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Removing steam radiator

Brad White_9
Brad White_9 Member Posts: 2,440
are so encased in wall construction that tipping them is tough. It is done by driving wedges under the radiator end opposite the steam entry.

This is not to say "don't try it". By all means do. You may have to try carpentry too.

BTW: Your question tags onto the answers to another; it may not get the attention you seek. Suggest you post it as it's own thread so that more will see it. Otherwise only those with an interest in this thread will. Why miss out?? :)



  • Len_8
    Len_8 Member Posts: 17
    Removing steam radiator

    Was looking for some advice. I have to radaiators in my bedroom on the second floor of my home. the room is abou 10x20. we are in the process of a bedroom make over and was wondering if i could eliminate one rad from the room. The rad i was looking to get rid of is a 5 column 11 section on a one pipe system. the one i was going to keep in the room is a 5 column 10 section and stands about 20 inches high. was wondering if the one rad is adequet enough to heat the room. was also looking into doing cast iron basboard, but not sure how well that works. Also by removing one rad will this tthrow my system out of wack. i have a 3 yr old burnham. Any advice on this would be a big help . Thanks
  • Brad White_38
    Brad White_38 Member Posts: 40
    What you are seeking to do, Len

    is to remove over half the heating capacity in the room.

    Without knowing the heat loss of the room (dimensions alone are not enough to go on) it is impossible to say. Same for not knowing the piping configuration if it will be thrown out of whack by removing the radiator.

    But you can in the meantime experiment, something only you can do:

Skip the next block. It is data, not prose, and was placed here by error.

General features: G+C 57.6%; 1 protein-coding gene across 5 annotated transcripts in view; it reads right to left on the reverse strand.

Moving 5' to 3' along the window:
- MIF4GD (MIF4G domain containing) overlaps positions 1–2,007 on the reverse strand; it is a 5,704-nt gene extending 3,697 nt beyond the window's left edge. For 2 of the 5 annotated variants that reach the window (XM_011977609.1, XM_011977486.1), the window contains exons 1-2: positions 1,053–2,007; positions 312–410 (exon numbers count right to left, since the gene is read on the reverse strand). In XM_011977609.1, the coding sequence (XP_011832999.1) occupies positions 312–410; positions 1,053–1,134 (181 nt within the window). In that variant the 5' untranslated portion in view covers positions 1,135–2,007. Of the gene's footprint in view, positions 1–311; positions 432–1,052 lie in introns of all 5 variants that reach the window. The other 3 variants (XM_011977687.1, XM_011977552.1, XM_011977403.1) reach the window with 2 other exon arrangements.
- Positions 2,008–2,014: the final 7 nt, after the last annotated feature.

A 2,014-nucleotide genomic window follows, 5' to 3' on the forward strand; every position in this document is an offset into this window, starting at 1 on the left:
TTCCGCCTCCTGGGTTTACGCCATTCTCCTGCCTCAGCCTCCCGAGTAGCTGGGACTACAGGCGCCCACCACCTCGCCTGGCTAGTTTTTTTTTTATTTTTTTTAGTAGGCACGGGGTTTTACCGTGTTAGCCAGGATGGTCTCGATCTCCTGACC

If you shut off the one radiator you seek to remove, what is the resultant room temperature and comfort level. Tonight seems to be a good test night at least here in Boston (8 degrees and wind).

    It may be that the house was insulated and sealed up from it's original state (for which we hope the radiators were designed). If they were significantly over-sized by the standards of the day, it is possible that you cut the heat loss in half or at least close to what you need it to be for the remaining radiator.

    Forget cast iron baseboard if on steam. Unless you run a parallel hot water system off of the steam boiler, that one will not fly.
  • frank_25
    frank_25 Member Posts: 202

    Have a heating pro size up the room and ask about Burnham recessed radiators. They can be installed inside a wall cavity with about 2 1/2" exposed. They work very well when installed properly. They are a bit costly, but for a room make over, it's the best next to a separate hot water zone. BTW, I am not a Burnham "person" rather an installer.
  • Brad White_38
    Brad White_38 Member Posts: 40
    Frank has a good point here..

    The recessed radiators measure 20 inches high, 5 inches deep and can be recessed as Frank noted. Capacity works out neatly to one square foot EDR (240 BTUH) per inch of length. If you make these hot water it drops to 150 BTUH per inch of length.

    Only issue I have had with them when used for steam is tipping for better condensate outflow. And that dang air vent sticks out the face. But they are nice and radiant....
  • Don_179
    Don_179 Member Posts: 1
    Recessed radiator/convector?

    I have a recessed radiator (convector?) in my bathroom in a one pipe steam system and it's the only radiator in the whole house that bangs so I have it shut off. Any idea how to fix it - someone else mentioned tipping it but not sure what that meant and now reading your post it makes me wonder if it's maybe a simple fix. Sure would be nice to finally have heat in that bathroom! Any advice?
  • Hitzkup
    Hitzkup Member Posts: 63
    recessed radiator

    i believe that your recessed radiator had been installed during a recent remodeling. check the piping as well as the valve size. if it was installed by a remodeling contractor with little if any steam knowledge it's probably piped wrong.

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